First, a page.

December 13, 2009
In mid-November, student protests raged at University of California
(UC) in response to a drastic increase in student tuition. There were
building occupations at UC Berkeley, UCLA, UC Davis and UC Santa
Cruz. Students took to the streets around campuses, stopping traffic,
and in some cases there were skirmishes with the police. Over 120 UC
students were arrested in the protests. The protesters were met with
police brutality on many campuses. UC students went face-to-face with
police in riot gear and there were reports of students being hit with
batons, tasered, pepper-sprayed and shot with rubber bullets. There
was a spirit of defiance among students in the UC system that was
like a breath of fresh air. And big questions got thrown up for
debate: What kind of society and what kind of system distorts
education in this way? Why did the police attack in this way? What
direction should the struggle take?
Tuition for the more than 220,000 UC students will be increased to
more than $10,000 per year, a 32 percent fee hike. This does not
include books, food and housing which can total up to an additional
$30,000. This new tuition is three times what it was 10 years ago and
many students will be forced to leave school. It will
disproportionately affect Blacks, Latinos and all students with
families of lower income. Many of these students are already
struggling to stay in school. One student said, "I work two jobs
already and I help support my family and I am barely making it now. I
will have to leave school by next year...." Another student said, "I
can only afford to swipe my card for one meal a day as it is. I will
not be able to afford a meal plan next quarter." At UCLA it is an
open secret that there are already homeless students living in their cars.
As we go to press, actions continue. On November 24, 200 students
occupied Mrak Hall, the administration building at UC Davis to demand
no criminal charges against 52 students arrested in a prior
occupation of Mrak. These charges were later dropped against all but
one student, who had been seriously brutalized by the police. At UC
Santa Barbara students, staff and faculty organized Fasting and
Fighting Against Tuition Increases from December 2-3 with a vigil,
music and poetry, and 27 hours of fasting. An Associated Students/UC
Police forum in Berkeley on December 1 was shut down by students who
read a statement saying: "Behind every fee increase, a line of riot
cops... The privatization of the UC System and the impoverishment of
student life... these can be maintained only by the police batons,
tasers, barricades and pepper spray. These are two faces of the same
thing..." On December 3, protesters interrupted a celebration of the
45th Anniversary of the Free Speech Movement UC Berkeleyone student
said, "There are serious issues with the university administration
repressing free speech. They didn't support it years ago and they're
not supporting it nowthat hypocrisy, we don't accept."
The continuing student resistance is important, and deserves broad
support. The following is edited from correspondence that Revolution
received following the initial wave of protest. It describes much of
what happened and the mood and thinking of the students involved.
On November 18, 500 angry students confronted Regents as they met to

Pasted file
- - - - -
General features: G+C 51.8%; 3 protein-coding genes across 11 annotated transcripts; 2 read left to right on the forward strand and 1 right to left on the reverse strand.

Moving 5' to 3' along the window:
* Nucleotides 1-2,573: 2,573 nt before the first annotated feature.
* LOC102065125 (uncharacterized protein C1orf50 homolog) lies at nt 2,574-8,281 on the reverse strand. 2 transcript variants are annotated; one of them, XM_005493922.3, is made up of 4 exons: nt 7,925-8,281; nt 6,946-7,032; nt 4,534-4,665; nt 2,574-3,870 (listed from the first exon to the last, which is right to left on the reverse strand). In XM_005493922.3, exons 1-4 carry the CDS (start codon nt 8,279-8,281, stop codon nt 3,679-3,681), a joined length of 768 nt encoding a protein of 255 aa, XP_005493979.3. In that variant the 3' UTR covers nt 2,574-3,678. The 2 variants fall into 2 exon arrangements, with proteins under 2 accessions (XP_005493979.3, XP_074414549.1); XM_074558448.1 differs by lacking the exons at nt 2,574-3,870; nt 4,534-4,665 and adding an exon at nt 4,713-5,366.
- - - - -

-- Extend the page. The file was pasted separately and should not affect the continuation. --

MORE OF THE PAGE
decide on the fee hikes and budget cuts. The UC Board of Regents
(headed by Governor Arnold Schwarzenegger) is the group that makes
policy decisions for the entire UC system. Inside the meeting the
Regents cut off public comments and brought in police who arrested at
gunpoint students attending the meeting. They then declared their own
meeting an unlawful assembly and brought in police to arrest students
attending the meeting at gunpoint. Outside the building the
university police (UCPD) declared the protest an illegal assembly and
charged at protesters with clubs swinging. Fourteen were arrested. At
least three students were tasered; some were pepper-sprayed; others
were beaten with clubs. Legal observers and others said the police
attack was unprovoked.
For many students on all the campuses, this was their first
demonstration. And people were angry at the police beatings and their
intimidating show of force. There was shock at seeing the police
deliberately hurt students who were protesting peacefully. Some said
it looked like a police state. At UCLA, there was a lot of anger at
the police and at the administration when they initially denied that
students were tasered. The students responded by posting cell phone
video footage on YouTube. They made enlarged placards showing the
UCPD tasering and beating students which said: IS THIS NECESSARY?
The protesters had the support of many campus workers including
custodians and service workers. Some Spanish-speaking workers eagerly
bought copies of Revolution/Revolución newspaper and wanted to know
what was going on at other campuses. They condemned the police attack.
Buses arrived with students fresh from protests on their own campuses
(UC Santa Barbara, UC Berkeley, and UC San Diego) on November 18.
There was an all-night event called Crisis Fest 2009 held that night
and a tent city set up for students from other campuses which also
served as a base for the protests.
The students who organized this event saw the fee hikes linked to
broader issues. Crisis Fest produced a video
(http://www.youtube.com/watch?v=tI_X-DRvMYc) which included Mario
Savio's famous speech at the beginning of the Free Speech Movement at
UC Berkeley in the '60s urging students "to throw their bodies on the
gears of the machine." It also showed video of UC President Mark
Yudof stating: "In the 1980s, 17 percent of the state budget went to